NSF Programs 3 representatives of the NSF were there, Katie Shroyer, Robert Russel and a guy whose name I didn’t catch (sorry guy). My notes on this are fragmented but grants for ‘Cyber Learning’ and curriculum development were mentioned, as well as SBIR grants. I have a handout I’ll scan and share. The NSF offers grants for efforts that will lead to job creation. An interesting tidbit was that some of these are funded via the H1B, aka the ‘we couldn’t find an American to do this job’ program. The attendees asked questions about IP and is there a requirement for efforts to be Open Source. The NSF folks said, companies or organizations can keep their IP, it’s not a requirement that efforts be open source. Additionally applicants don’t have to be non-profits, but they do need to have ‘accounting structures that can handle Federal Funds’. We were encouraged to apply via [] instead of [] as a ‘fast lane’ approach. Additionally, Mr. Russel suggested sending a rough (1-2 page) sketch of your proposal before applying to get feedback. They mentioned possibly partnering with a professor but to watch out for overhead. Additionally, you don’t even have to be in the same state as the professor.

  • There are smaller grants and these have a lower bar as far as accounting goes.
  • Approx $100K grants via the Institute for Museum and Library Services was mentioned. Action: We should follow up with Steve Backs on that one.
  • Mention of ‘iSchools Movement’.

Q: what extent of your funding is Maker related? A: it’s hard to track, so we don’t really know

Other types of grants:

  • Workshops in the $5K range
  • Conference grants (200-300K) (I think I overstated the second number).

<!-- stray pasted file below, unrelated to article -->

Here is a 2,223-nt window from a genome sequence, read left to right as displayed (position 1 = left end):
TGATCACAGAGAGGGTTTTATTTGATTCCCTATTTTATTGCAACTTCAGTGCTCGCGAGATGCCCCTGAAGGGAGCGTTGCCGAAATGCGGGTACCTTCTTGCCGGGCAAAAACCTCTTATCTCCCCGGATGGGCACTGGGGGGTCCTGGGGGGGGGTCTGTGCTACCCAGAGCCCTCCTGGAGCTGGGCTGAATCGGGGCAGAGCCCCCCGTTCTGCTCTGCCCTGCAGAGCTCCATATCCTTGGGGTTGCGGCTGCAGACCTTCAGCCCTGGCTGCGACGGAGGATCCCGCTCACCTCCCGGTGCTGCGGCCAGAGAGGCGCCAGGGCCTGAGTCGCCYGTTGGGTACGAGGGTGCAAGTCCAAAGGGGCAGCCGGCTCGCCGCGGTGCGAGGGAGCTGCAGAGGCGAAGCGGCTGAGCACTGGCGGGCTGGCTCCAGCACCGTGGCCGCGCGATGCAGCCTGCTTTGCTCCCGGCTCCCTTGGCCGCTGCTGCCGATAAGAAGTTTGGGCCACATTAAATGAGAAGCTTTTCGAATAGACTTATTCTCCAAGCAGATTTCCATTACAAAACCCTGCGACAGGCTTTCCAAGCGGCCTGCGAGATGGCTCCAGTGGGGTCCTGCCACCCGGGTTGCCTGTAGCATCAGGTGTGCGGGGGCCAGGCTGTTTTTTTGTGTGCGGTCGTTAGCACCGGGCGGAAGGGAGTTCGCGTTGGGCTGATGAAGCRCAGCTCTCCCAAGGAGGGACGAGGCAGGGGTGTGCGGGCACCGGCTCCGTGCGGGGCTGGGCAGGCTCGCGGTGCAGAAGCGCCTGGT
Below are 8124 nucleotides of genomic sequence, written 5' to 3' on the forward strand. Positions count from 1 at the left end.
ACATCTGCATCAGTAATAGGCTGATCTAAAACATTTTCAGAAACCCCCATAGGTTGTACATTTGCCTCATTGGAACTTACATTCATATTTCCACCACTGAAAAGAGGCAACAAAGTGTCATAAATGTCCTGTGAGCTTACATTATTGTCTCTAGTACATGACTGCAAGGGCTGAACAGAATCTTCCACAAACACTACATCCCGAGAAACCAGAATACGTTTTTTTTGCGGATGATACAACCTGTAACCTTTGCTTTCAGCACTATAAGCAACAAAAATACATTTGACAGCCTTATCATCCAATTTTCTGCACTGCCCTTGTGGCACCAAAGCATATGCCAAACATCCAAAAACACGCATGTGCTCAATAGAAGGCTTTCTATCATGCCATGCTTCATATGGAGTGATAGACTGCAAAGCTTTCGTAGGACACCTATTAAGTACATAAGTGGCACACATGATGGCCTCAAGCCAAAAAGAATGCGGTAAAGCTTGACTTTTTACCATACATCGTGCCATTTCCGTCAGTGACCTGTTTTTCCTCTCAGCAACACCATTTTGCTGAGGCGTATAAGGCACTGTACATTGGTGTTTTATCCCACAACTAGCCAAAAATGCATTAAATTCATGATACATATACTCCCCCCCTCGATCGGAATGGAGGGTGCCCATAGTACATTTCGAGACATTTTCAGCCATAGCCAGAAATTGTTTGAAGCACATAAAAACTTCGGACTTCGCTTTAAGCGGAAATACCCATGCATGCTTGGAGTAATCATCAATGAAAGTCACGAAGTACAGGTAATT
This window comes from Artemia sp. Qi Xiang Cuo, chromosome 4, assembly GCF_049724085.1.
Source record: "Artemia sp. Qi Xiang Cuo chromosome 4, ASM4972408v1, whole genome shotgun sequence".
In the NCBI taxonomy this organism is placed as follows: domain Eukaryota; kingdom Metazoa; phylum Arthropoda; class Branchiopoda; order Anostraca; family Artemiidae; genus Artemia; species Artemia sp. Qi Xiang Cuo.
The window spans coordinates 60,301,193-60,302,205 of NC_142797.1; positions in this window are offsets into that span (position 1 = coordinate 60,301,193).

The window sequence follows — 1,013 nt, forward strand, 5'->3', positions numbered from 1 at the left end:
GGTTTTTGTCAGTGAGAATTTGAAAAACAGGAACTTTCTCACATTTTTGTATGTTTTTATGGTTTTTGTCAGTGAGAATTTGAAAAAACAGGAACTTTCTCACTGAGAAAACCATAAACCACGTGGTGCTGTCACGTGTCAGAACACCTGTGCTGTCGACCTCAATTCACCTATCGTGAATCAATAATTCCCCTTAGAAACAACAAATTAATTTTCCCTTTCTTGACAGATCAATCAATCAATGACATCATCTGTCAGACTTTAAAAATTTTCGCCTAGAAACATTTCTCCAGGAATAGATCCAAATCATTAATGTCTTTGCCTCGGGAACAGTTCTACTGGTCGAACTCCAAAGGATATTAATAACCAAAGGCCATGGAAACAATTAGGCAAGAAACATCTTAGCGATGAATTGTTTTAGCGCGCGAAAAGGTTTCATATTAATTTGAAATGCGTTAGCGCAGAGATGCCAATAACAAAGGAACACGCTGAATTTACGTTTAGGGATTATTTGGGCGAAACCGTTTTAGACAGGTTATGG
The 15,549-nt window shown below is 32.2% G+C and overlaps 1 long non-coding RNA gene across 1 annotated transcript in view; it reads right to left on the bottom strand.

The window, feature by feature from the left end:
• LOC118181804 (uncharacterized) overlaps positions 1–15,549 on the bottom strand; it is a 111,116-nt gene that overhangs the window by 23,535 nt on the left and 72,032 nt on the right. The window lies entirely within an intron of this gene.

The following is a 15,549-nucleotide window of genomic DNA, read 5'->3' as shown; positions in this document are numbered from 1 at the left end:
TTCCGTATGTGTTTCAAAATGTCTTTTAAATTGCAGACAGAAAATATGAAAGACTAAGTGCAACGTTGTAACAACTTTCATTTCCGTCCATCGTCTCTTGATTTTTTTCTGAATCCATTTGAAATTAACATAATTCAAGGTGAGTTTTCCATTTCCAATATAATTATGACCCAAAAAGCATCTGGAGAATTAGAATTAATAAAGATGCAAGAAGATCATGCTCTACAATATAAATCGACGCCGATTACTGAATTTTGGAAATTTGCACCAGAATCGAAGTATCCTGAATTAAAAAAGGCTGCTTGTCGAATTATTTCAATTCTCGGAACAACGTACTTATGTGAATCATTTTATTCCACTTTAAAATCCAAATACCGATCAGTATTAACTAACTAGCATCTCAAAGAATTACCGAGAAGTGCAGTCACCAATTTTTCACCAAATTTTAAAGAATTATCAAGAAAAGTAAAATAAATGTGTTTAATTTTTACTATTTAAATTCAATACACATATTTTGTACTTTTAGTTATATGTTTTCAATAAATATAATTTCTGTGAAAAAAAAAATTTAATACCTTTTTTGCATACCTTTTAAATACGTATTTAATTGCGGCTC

For these smaller grants, there’s a quicker turnaround.

Mention of the Astec(?) conference in September.


  • small business grants
  • [] – prize contest
  • can use SBIR to start a business
    • only for for-profit businesses
    • but you can create the business entity after you get the grant
  • IN – 5 SBIR’s in 2016
  • not uncommon to see 1 or 2 person businesses

How to win

  • know your customer
  • review past solicitations
  • check for pre-solicitation
  • FAST organization
  • []

Citizen Science

I was pretty jazzed about this one. I saw citizen science as a hook to draw people in and provide a bit of the ‘focus’ mentioned earlier.

Two government employees talked about Prizes and Challenges as a way to encourage and reward citizen science efforts (for example Hero X, which is along the lines of the X Prize).

This ended up being a cool session, although in retrospect it was people listing really cool stuff they’d done more than discussing how to initiate citizen science efforts or how to get the best results from them. Projects included:

  • Super-cheap EEG for people under-served by medical professionals (no doctors nearby)